Holybro Kakute F7 HDV AIO flight controller review (FC for DJI digital FPV system)

Holybro Kakute F7 HDV AIO flight controller review (FC for DJI digital FPV system)

DJI digital FPV is pretty new on the scene and new products such as flight controllers, quad frames and antennas that are designed to work with the system are becoming available. The air unit has a pretty high current draw that cannot be handled by BECs (battery eliminator circuit) voltage regulators on all old-style flight controllers. The one big differentiator for flight controllers specifically designed for the system is beefier BEC and a socket that would make the flight controller plug and play with the air unit. 


The specific application I was looking for was using single arm-mounted ESCs on a quad with a DJI air unit. This meant that I needed a AOI flight controller, where ESCs get soldered to the flight controller and flight controller is directly connected to the battery. The only available option that would meet that requirement was Holybro Kakute F7 HDV AIO flight controller. The controller was priced at a reasonable $41.99 and is available from multiple vendors in the US.

List of features of the flight controller:

  • MPU6000 gyro
  • Integrated BMP280 barometer and SCL/SDA for use with external GPS/magnetometer units
  • 2 oz. copper PCB allows up to 120A maximum continuous current
  • Input voltage 7v to 42v.
  • 2 On-board regulators output 5V and 8V. 5V output up to 1.5A to power peripherals such as receiver, FPV camera, or LED strip. 8V output up to 2A to DJI air unit
  • USB VCP Driver (all UARTs usable simultaneously; USB does not take up a UART)
  • 6 hardware UARTS (UART1,2,3,4,6,7)
  • All UARTS support hardware inversion.
  • TF card for Blackbox logging
  • Dimensions: 45x37mm
  • Mounting Holes: Standard 30.5mm square to center of holes
  • Weight: 10g

Included in the package:

  • FC board
  • M3 Damping Ball*4
  • JST GHR 8pin to JST GHR 6pin 80mm cable*1


The flight controller’s geometry and pad orientation is a bit weird. The flight controller is asymmetrical, it is longer that it is wider (if mounted the suggested way). The ESC pads are arranged in a rather odd way – they are placed on the front and back of the board, instead of usual placement in the corners on the sides, which reduces clearance for routing ESC wires. Not a big fan of this kind of design. 

When mating the flight controller with the air unit I came across an annoying problem: the cable that connects the flight controller with the air unit included with the package was way too short. It would only reach the air unit if the FC is mounted with the air unit cable plug facing backwards (FC mounted sideways). To make things worse, the flight controller had a connector but no breakout pads for the pins within this connector. Thus, I could not just solder on the cable that was included with the air unit. I had two choices – mount the flight controller sideways, so the cable can reach or splice the DJI cable with the included JST GHR cable. I chose to splice the two cables together. This resulted in a really long cable that I will have to tuck above the air unit (not a big deal). The placement of the plug on the back of the air unit is kind of a bad design choice from DJI as well. I wish the air unit had the plug on the side where the camera cables go in (front) rather than where the antennas attach (back). Maybe it would work better in a different frame.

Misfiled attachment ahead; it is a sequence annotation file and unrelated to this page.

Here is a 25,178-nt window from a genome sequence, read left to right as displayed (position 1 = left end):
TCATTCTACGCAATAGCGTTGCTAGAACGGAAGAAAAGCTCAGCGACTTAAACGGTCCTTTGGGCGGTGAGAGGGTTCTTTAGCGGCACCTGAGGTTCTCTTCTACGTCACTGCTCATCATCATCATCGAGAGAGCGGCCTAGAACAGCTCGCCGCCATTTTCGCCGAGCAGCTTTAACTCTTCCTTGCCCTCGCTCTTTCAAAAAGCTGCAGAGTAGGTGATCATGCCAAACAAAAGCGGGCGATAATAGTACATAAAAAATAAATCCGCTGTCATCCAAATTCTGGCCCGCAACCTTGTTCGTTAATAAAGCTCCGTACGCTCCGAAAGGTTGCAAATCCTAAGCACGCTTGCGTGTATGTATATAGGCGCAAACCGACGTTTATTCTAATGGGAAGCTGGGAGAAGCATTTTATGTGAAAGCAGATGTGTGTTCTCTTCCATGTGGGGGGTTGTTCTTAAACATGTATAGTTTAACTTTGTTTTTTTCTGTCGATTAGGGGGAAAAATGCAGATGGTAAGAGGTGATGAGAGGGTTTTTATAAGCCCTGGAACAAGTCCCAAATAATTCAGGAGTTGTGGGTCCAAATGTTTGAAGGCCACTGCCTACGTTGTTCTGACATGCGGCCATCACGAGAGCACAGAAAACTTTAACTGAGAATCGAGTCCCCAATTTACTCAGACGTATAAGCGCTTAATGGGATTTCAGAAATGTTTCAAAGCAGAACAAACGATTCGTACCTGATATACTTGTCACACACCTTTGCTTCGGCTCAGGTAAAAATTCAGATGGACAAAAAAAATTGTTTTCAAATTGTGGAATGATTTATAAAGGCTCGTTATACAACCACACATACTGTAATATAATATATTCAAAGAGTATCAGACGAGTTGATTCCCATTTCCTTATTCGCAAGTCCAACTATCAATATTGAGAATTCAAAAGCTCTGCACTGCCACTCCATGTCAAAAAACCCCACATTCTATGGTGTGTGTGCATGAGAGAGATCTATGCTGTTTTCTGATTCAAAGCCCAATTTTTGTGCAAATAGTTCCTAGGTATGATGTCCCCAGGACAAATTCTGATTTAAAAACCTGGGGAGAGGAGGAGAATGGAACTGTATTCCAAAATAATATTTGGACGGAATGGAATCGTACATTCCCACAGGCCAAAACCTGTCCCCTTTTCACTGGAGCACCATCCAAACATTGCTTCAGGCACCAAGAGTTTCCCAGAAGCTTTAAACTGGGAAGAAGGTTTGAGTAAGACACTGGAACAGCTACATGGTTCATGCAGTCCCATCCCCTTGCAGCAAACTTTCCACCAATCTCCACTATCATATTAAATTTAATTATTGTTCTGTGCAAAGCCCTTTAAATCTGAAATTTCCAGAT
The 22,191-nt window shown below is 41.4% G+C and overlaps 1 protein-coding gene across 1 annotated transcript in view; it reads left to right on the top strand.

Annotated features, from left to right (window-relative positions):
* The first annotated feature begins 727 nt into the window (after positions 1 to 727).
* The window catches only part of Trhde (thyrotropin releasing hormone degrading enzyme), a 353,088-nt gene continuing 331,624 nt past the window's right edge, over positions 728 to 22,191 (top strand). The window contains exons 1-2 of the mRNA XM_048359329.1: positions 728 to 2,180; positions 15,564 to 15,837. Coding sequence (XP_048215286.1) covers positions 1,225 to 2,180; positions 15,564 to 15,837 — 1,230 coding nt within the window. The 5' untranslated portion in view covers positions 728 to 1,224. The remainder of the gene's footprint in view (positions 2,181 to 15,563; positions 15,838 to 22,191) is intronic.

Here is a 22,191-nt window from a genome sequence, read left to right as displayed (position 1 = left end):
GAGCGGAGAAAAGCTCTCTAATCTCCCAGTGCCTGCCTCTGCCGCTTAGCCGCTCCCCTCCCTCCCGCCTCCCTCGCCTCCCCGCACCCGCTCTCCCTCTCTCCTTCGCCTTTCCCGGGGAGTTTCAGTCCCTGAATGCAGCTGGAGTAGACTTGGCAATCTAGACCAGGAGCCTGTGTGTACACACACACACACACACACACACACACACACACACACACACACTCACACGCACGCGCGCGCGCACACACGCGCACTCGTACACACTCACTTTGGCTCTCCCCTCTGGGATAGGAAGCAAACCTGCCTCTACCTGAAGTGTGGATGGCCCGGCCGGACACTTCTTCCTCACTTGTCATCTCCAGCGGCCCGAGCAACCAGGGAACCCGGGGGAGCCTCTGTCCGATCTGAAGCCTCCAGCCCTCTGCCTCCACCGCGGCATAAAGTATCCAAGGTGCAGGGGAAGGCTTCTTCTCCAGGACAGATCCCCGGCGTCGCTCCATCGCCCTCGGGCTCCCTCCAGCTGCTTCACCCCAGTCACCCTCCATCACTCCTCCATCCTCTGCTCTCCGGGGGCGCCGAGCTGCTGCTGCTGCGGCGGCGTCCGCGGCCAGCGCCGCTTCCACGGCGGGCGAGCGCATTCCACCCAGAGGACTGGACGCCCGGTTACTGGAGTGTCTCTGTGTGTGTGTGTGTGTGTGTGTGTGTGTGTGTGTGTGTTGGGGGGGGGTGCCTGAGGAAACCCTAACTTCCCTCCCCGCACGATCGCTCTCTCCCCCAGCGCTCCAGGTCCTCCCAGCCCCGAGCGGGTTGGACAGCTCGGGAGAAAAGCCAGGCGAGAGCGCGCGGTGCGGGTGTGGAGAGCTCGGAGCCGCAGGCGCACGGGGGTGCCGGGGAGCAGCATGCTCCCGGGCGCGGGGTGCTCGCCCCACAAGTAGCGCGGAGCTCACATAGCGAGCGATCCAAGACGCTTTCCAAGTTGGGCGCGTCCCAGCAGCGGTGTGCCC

Holybro, if you are hearing this, please include a longer GHR cable with your flight controller or at least include breakout pads so that the DJI cable can be used. 


Full evaluation is coming up once I get the whole thing running. So far the air unit works (transmits and receives signal) and the FC connects to betaflight fine and appears to function. I don’t expect anything crazy here, as flight controllers all perform very well these days.


Honestly, I think the design of the controller is not very well thought through. It appears that they just took the Kakute AIO F7 controller, added a GHR plug, deleted the gyro damping, added a bigger BEC and called it a day. The dimensions of the controller and direction of heavy-gauge wires make it kind of difficult to fit in frames where so much space is already taken up by the air unit. If mounted sideways, I think too much of the controller is sticking out of the sides of the frame unprotected. Regardless of the fit issues, the flight controller does what it supposed to do and is integrated with the DJI air unit system.

For the price, the accessories included with the controller are kind of sparse. The competitors usually include a low ESR capacitor, a battery pigtail and some mounting hardware, as well as spare cables.  

And there is just no excuse for the GHR connector that is too short. It looks to me like they just took the same connector from the non-AIO version (where the plug is located in the rear of the controller and reaches the air unit just fine) and included it with the AIO version where the plug is on the side (much farther away). Whoever included this thing clearly did not measure the distance.


Correct BEC (2A @ 8V) to run DJI air unit

All in one design – allows for discrete single ESCs

Flight controller functions correctly

Stable MPU6000 gyro

Well suited for use with GPS


Design makes it difficult to fit in tight space

Included GHR cable that connects the FC to the DJI air unit is way too short

Heavy gauge cable pads all are in awkward places making it hard to run cables

Gyro not soft mounted like on other kakute models

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